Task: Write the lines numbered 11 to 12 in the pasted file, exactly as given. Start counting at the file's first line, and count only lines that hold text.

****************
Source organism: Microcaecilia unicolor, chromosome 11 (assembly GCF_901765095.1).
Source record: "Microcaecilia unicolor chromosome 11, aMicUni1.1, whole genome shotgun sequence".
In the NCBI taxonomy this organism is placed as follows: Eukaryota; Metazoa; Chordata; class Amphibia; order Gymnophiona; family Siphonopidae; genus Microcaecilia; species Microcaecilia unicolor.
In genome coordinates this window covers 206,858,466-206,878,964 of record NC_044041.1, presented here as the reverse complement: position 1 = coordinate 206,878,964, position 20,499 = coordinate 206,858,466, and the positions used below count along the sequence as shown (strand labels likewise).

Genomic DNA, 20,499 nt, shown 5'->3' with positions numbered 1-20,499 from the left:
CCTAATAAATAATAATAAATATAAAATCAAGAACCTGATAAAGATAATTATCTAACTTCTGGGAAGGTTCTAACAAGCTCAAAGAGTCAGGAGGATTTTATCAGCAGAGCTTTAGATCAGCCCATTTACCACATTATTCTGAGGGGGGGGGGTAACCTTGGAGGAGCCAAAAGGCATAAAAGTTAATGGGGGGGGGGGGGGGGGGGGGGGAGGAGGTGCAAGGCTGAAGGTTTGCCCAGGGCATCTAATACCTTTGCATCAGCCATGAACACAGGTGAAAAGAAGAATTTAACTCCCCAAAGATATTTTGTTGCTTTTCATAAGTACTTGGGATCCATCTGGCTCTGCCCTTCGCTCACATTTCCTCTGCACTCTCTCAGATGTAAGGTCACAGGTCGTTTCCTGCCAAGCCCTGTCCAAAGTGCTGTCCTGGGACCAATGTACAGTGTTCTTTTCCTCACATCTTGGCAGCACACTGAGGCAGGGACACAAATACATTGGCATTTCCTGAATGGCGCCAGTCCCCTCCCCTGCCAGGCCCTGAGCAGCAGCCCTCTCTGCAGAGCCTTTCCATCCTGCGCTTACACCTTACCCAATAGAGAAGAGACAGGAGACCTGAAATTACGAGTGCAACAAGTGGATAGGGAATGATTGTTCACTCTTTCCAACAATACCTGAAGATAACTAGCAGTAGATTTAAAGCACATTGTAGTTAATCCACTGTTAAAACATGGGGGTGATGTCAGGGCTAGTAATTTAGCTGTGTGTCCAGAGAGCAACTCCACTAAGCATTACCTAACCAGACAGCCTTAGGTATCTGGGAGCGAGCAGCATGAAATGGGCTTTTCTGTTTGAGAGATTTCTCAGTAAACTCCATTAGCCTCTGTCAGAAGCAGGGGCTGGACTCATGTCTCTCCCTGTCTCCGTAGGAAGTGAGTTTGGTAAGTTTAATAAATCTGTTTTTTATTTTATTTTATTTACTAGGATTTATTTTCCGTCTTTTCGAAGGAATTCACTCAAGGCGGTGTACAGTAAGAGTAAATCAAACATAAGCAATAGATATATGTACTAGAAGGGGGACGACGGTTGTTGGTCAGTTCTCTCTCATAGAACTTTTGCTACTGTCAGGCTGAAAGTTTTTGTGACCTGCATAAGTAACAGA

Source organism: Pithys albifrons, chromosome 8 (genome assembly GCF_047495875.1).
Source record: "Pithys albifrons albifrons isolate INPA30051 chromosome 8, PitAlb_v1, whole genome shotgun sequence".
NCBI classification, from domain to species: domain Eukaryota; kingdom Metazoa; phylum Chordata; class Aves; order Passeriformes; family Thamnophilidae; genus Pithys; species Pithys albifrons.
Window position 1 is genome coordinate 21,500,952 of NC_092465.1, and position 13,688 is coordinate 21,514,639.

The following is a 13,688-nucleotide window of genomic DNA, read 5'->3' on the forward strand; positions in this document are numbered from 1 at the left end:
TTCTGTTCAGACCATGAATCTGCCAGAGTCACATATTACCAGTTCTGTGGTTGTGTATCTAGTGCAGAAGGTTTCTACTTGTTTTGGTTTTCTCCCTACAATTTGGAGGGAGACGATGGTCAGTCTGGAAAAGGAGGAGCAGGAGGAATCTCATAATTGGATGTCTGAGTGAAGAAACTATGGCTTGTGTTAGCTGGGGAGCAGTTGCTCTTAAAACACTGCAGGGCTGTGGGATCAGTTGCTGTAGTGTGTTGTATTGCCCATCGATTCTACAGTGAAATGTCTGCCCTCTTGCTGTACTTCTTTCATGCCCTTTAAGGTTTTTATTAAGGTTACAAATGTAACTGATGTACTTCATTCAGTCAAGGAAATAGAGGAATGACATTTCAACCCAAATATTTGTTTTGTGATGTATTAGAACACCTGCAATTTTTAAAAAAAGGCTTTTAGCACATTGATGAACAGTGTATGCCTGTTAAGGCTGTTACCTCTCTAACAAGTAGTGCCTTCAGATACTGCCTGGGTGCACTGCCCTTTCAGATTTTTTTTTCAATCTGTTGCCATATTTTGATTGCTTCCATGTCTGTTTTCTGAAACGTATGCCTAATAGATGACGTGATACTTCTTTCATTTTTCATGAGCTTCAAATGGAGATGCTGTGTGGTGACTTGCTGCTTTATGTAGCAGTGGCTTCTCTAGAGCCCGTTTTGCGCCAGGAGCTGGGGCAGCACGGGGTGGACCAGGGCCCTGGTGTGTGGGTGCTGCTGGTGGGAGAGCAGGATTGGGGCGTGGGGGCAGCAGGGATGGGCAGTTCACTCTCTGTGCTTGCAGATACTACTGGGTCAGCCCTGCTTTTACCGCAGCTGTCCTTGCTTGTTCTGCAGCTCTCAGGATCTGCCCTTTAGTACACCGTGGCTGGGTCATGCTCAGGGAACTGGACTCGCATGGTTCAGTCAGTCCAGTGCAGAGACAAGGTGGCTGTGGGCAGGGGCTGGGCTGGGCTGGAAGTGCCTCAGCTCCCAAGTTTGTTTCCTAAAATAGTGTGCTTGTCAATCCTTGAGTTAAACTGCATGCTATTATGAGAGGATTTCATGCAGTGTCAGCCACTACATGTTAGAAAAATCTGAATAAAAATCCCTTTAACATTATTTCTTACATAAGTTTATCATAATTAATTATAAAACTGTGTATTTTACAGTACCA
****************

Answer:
The following is a 13,688-nucleotide window of genomic DNA, read 5'->3' on the forward strand; positions in this document are numbered from 1 at the left end:
TTCTGTTCAGACCATGAATCTGCCAGAGTCACATATTACCAGTTCTGTGGTTGTGTATCTAGTGCAGAAGGTTTCTACTTGTTTTGGTTTTCTCCCTACAATTTGGAGGGAGACGATGGTCAGTCTGGAAAAGGAGGAGCAGGAGGAATCTCATAATTGGATGTCTGAGTGAAGAAACTATGGCTTGTGTTAGCTGGGGAGCAGTTGCTCTTAAAACACTGCAGGGCTGTGGGATCAGTTGCTGTAGTGTGTTGTATTGCCCATCGATTCTACAGTGAAATGTCTGCCCTCTTGCTGTACTTCTTTCATGCCCTTTAAGGTTTTTATTAAGGTTACAAATGTAACTGATGTACTTCATTCAGTCAAGGAAATAGAGGAATGACATTTCAACCCAAATATTTGTTTTGTGATGTATTAGAACACCTGCAATTTTTAAAAAAAGGCTTTTAGCACATTGATGAACAGTGTATGCCTGTTAAGGCTGTTACCTCTCTAACAAGTAGTGCCTTCAGATACTGCCTGGGTGCACTGCCCTTTCAGATTTTTTTTTCAATCTGTTGCCATATTTTGATTGCTTCCATGTCTGTTTTCTGAAACGTATGCCTAATAGATGACGTGATACTTCTTTCATTTTTCATGAGCTTCAAATGGAGATGCTGTGTGGTGACTTGCTGCTTTATGTAGCAGTGGCTTCTCTAGAGCCCGTTTTGCGCCAGGAGCTGGGGCAGCACGGGGTGGACCAGGGCCCTGGTGTGTGGGTGCTGCTGGTGGGAGAGCAGGATTGGGGCGTGGGGGCAGCAGGGATGGGCAGTTCACTCTCTGTGCTTGCAGATACTACTGGGTCAGCCCTGCTTTTACCGCAGCTGTCCTTGCTTGTTCTGCAGCTCTCAGGATCTGCCCTTTAGTACACCGTGGCTGGGTCATGCTCAGGGAACTGGACTCGCATGGTTCAGTCAGTCCAGTGCAGAGACAAGGTGGCTGTGGGCAGGGGCTGGGCTGGGCTGGAAGTGCCTCAGCTCCCAAGTTTGTTTCCTAAAATAGTGTGCTTGTCAATCCTTGAGTTAAACTGCATGCTATTATGAGAGGATTTCATGCAGTGTCAGCCACTACATGTTAGAAAAATCTGAATAAAAATCCCTTTAACATTATTTCTTACATAAGTTTATCATAATTAATTATAAAACTGTGTATTTTACAGTACCA